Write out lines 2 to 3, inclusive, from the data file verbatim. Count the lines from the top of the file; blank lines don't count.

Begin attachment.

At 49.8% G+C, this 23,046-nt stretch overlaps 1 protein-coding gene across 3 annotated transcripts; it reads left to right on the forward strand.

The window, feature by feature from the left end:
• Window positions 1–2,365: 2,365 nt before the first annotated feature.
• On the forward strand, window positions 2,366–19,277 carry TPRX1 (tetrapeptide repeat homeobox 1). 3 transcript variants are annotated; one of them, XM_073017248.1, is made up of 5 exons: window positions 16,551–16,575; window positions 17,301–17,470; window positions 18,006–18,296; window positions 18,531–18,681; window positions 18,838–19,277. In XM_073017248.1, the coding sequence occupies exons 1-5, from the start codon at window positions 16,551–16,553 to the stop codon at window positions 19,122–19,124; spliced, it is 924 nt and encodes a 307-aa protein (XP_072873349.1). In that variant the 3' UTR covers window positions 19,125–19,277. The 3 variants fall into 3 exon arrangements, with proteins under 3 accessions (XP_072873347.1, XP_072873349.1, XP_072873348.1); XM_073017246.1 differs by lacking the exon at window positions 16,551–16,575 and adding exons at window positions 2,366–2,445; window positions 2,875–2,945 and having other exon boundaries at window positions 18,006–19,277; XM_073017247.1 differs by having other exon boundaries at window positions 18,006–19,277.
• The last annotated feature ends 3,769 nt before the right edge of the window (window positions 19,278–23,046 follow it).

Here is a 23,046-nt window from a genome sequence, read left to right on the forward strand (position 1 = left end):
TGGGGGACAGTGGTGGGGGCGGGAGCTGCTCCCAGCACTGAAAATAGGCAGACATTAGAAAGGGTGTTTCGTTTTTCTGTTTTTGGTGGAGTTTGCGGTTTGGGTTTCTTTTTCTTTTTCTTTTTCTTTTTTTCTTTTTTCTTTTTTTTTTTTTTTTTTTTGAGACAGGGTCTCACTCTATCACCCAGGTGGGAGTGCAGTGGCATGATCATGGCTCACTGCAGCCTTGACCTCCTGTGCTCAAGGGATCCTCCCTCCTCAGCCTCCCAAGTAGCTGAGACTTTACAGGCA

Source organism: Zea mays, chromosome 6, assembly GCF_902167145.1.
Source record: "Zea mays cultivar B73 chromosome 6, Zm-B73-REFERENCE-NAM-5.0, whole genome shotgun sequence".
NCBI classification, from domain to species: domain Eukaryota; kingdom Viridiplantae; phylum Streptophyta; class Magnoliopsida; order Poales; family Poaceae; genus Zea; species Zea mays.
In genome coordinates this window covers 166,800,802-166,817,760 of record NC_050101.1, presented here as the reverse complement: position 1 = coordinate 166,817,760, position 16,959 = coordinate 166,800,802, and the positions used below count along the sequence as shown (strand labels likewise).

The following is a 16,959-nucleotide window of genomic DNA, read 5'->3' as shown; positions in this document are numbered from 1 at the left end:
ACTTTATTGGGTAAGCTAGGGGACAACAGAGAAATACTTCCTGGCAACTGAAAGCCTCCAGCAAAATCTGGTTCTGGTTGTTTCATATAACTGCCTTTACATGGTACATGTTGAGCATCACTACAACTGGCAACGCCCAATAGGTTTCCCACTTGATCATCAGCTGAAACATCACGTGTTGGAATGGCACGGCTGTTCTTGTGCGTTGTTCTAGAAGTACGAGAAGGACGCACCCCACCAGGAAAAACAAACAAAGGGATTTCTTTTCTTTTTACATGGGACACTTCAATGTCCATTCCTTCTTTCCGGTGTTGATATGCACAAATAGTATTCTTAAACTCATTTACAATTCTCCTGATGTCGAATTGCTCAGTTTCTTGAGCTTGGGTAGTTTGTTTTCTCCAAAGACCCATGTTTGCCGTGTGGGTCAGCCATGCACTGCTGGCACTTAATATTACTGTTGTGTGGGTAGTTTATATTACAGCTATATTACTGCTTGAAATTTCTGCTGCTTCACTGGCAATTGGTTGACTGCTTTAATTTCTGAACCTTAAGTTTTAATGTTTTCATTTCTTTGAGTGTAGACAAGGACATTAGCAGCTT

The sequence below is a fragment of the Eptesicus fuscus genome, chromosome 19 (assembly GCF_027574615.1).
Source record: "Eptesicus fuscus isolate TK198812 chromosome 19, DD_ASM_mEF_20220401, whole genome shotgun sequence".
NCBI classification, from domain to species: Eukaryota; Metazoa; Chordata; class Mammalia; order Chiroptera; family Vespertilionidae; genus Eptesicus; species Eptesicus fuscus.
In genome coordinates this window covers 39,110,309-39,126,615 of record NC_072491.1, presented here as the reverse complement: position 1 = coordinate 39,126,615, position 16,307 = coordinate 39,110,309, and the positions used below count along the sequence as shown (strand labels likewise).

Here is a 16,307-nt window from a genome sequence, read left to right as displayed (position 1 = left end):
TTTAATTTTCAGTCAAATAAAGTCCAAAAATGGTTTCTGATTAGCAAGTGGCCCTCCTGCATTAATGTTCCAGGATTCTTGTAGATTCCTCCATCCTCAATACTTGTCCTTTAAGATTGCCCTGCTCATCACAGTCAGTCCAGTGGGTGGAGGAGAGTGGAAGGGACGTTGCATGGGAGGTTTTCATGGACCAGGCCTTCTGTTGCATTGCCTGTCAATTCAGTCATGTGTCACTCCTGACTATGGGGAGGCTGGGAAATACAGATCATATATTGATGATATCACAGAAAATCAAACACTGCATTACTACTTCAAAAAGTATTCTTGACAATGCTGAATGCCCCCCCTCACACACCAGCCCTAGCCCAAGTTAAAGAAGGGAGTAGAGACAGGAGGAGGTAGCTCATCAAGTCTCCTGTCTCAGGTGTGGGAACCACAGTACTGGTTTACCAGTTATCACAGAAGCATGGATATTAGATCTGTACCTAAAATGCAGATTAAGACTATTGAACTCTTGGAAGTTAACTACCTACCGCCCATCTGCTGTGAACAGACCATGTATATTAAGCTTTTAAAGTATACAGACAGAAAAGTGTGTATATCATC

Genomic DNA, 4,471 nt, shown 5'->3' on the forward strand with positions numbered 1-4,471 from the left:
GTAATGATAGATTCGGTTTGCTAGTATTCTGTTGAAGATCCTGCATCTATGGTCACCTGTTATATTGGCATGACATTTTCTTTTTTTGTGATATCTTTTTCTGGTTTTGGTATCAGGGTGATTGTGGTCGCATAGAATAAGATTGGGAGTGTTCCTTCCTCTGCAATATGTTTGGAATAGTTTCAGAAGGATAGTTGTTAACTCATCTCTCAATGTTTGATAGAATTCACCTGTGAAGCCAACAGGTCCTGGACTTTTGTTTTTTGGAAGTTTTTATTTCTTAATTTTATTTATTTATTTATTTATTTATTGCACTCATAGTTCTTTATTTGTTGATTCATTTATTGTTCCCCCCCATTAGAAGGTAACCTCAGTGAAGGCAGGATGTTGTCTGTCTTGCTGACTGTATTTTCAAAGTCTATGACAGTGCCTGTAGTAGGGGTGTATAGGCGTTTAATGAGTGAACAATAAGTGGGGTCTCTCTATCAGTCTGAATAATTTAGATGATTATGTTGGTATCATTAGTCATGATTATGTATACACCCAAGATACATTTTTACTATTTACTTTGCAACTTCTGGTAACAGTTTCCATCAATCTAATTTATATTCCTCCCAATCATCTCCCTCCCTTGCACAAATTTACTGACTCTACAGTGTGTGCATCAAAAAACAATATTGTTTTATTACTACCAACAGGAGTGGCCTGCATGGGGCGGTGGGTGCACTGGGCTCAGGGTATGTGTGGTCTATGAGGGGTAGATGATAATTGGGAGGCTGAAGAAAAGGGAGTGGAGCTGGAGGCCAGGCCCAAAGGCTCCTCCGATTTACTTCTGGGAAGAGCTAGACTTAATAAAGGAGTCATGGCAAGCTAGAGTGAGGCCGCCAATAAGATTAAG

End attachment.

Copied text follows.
The window, feature by feature from the left end:
• Window positions 1–2,365: 2,365 nt before the first annotated feature.